The concept of freedom was a common Greco-Roman concept, routinely contrasted with having a status of a slave. In its prevailing usage, freedom was a social freedom that has much in common with our modern political conception of rights; there are certain choices only I as an individual have a right to make and no one else may abridge those rights.1. In modern language, this is a negative liberty. However, a positive liberty is one where one has the ability to act to accomplish one’s goals. This type of liberty will often times entail social and economic liberties, but it tends to become more psychological, where we overcome the various temptations, drives, and compulsive actions that work against our goals. Thus, positive freedom is much more concern with the interior of a person.
This positive form of freedom happens to be the type of freedom that the Apostle Paul visions as coming from the Spirit. For Paul, freedom in this positive is a common motif to explain the nature of the Christian way of life. Romans 6-8, Galatians 5-6, and 2 Corinthians 3 are significant passage pertaining to Paul’s understanding of freedom. Probably the most insightful summary of Paul’s understanding of freedom occurs in Romans 8:1-8. I offer here my own translation of Romans 8:1-8, although for the sake of brevity I will not justify each translation decision other than I tend to favor a more dynamic equivalence:
(1) Therefore, at this present time there is no longer any condemnation for those who are located within Christ Jesus. (2) For the instruction coming from the life-giving Spirit that is located within Christ Jesus freed me from the instruction coming from death-dealing sin (3) because the instruction’s powerlessness is weak through the flesh. God Himself sent his Son in the likeness of sinful flesh and because of sin he condemned sin located within the flesh (4) so that the just actions of the instruction can be completed within us who are not walking toward flesh but toward the Spirit. (5) For those going towards the flesh think about the things of the flesh, but those going towards the Spirit think about the things of the Spirit. (6) For the thoughts of the flesh are death, but the thoughts of the Spirit are life and peace. (7) For this reason, the flesh’s way of thinking is hostile to God because it does not submit itself to God’s instruction since it is not able to. (8) So those who are located in flesh are not able to please God.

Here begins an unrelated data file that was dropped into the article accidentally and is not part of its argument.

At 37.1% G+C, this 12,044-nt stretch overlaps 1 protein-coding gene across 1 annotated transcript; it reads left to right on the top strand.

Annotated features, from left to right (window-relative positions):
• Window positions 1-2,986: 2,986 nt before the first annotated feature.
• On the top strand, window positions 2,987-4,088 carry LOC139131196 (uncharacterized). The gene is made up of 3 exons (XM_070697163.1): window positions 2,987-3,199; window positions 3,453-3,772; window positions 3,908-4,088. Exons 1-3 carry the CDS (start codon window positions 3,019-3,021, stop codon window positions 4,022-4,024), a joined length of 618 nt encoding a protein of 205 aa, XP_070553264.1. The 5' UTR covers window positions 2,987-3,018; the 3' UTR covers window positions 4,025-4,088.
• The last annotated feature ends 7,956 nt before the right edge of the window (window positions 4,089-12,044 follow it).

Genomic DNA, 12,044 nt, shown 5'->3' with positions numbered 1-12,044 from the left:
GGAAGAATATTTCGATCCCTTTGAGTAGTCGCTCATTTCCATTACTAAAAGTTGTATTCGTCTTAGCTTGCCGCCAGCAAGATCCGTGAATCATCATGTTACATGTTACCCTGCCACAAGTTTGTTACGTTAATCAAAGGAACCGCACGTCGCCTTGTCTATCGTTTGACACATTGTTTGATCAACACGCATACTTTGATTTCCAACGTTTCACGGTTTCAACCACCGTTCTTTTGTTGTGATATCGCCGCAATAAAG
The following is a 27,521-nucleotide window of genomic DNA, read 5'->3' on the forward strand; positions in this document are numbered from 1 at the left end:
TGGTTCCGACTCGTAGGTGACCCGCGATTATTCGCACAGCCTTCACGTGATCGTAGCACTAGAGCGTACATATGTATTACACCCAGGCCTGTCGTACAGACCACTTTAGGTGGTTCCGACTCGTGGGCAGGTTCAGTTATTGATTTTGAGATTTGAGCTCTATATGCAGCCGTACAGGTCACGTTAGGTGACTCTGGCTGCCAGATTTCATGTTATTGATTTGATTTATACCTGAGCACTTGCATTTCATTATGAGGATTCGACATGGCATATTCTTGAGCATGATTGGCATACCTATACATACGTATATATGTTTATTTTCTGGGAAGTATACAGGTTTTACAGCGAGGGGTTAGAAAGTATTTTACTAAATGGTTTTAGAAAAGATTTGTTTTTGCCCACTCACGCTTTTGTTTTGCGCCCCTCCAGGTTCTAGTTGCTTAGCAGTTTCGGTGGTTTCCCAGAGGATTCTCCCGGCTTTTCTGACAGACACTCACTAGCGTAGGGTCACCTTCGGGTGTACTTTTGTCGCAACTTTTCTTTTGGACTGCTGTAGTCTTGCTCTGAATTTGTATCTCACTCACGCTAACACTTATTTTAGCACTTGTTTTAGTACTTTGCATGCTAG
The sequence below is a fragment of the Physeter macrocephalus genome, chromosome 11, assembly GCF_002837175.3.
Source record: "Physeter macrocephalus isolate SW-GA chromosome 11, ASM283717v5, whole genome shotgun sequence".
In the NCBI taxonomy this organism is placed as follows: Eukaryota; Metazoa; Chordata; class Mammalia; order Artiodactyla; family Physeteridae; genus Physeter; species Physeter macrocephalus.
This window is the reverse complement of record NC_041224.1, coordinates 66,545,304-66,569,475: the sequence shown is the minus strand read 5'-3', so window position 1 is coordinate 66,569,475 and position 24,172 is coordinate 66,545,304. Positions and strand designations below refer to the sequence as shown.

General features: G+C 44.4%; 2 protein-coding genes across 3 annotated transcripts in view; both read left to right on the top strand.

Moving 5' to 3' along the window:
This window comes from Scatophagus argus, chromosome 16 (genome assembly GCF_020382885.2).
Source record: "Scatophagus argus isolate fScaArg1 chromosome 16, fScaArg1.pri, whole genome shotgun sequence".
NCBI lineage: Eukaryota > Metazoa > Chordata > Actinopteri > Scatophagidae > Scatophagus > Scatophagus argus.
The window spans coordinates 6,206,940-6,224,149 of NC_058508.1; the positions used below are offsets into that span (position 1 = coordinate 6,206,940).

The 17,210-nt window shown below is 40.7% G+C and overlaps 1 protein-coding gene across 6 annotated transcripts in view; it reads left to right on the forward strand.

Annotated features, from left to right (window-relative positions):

There are two general interpretation difficulties with this passage: 1) what does Paul mean by his repeated uses of νόμος? 2) what is the purpose of the cognitive language in vs. 5-7 of φρονέω and φρόνημα?
The answer to the first question can be understood by understanding that Paul does not mean our concept of “law” as a set of regulative rules when he refers to νόμος. Nor does he simply mean Torah as the particular set of regulative rules that comes from God through Moses. While the Torah is the source of commandments he thinks about, for Paul, νόμος is used with a pedagogical emphasis. Romans 7:7 shows the role that the commandments of the Torah has in instructing a person. It is something that guides a person. However, in Rom. 8-11, sin makes instrumental use of the commandments to produce death instead of life. So, νόμος is not a mere reference to the Torah commandments, but entails a pedagogical usage of the commandments, much in line with the meaning of “Torah” as instruction So, when Paul contrasts the νόμος/instruction that comes from the Spirit and from sin, he isn’t contrasting a separate set of commandments. Rather, his concern is more an issue of how the Torah is being used pedagogically. The nature of the pedagogy is determined by two different modes of life: σάρχ/flesh and πνεῦμα/the Spirit. Vs. 8:2-3 refers to the different pedagogical effects of the Torah’s instruction of these two different modes of life.